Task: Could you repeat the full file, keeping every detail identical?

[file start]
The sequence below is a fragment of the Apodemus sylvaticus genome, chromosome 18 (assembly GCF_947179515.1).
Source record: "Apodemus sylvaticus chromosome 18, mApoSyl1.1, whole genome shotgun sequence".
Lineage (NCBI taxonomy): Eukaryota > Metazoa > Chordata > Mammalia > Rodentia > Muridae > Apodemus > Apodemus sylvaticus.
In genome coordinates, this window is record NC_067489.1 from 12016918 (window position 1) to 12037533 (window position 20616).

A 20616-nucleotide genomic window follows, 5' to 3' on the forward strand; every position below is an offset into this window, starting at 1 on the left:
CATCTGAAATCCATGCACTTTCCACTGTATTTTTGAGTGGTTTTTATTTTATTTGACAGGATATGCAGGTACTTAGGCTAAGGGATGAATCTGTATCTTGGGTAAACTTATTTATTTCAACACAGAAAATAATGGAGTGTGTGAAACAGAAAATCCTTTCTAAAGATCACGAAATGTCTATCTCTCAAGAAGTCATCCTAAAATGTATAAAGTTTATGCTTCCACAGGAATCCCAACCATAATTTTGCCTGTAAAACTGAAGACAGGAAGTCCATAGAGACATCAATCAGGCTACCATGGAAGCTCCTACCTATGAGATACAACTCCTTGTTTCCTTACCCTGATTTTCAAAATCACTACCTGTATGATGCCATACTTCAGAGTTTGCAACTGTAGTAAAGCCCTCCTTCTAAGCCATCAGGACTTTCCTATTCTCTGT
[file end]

The sequence below is a fragment of the Apodemus sylvaticus genome, chromosome 18 (assembly GCF_947179515.1).
Source record: "Apodemus sylvaticus chromosome 18, mApoSyl1.1, whole genome shotgun sequence".
Lineage (NCBI taxonomy): Eukaryota > Metazoa > Chordata > Mammalia > Rodentia > Muridae > Apodemus > Apodemus sylvaticus.
In genome coordinates, this window is record NC_067489.1 from 12016918 (window position 1) to 12037533 (window position 20616).

A 20616-nucleotide genomic window follows, 5' to 3' on the forward strand; every position below is an offset into this window, starting at 1 on the left:
CATCTGAAATCCATGCACTTTCCACTGTATTTTTGAGTGGTTTTTATTTTATTTGACAGGATATGCAGGTACTTAGGCTAAGGGATGAATCTGTATCTTGGGTAAACTTATTTATTTCAACACAGAAAATAATGGAGTGTGTGAAACAGAAAATCCTTTCTAAAGATCACGAAATGTCTATCTCTCAAGAAGTCATCCTAAAATGTATAAAGTTTATGCTTCCACAGGAATCCCAACCATAATTTTGCCTGTAAAACTGAAGACAGGAAGTCCATAGAGACATCAATCAGGCTACCATGGAAGCTCCTACCTATGAGATACAACTCCTTGTTTCCTTACCCTGATTTTCAAAATCACTACCTGTATGATGCCATACTTCAGAGTTTGCAACTGTAGTAAAGCCCTCCTTCTAAGCCATCAGGACTTTCCTATTCTCTGT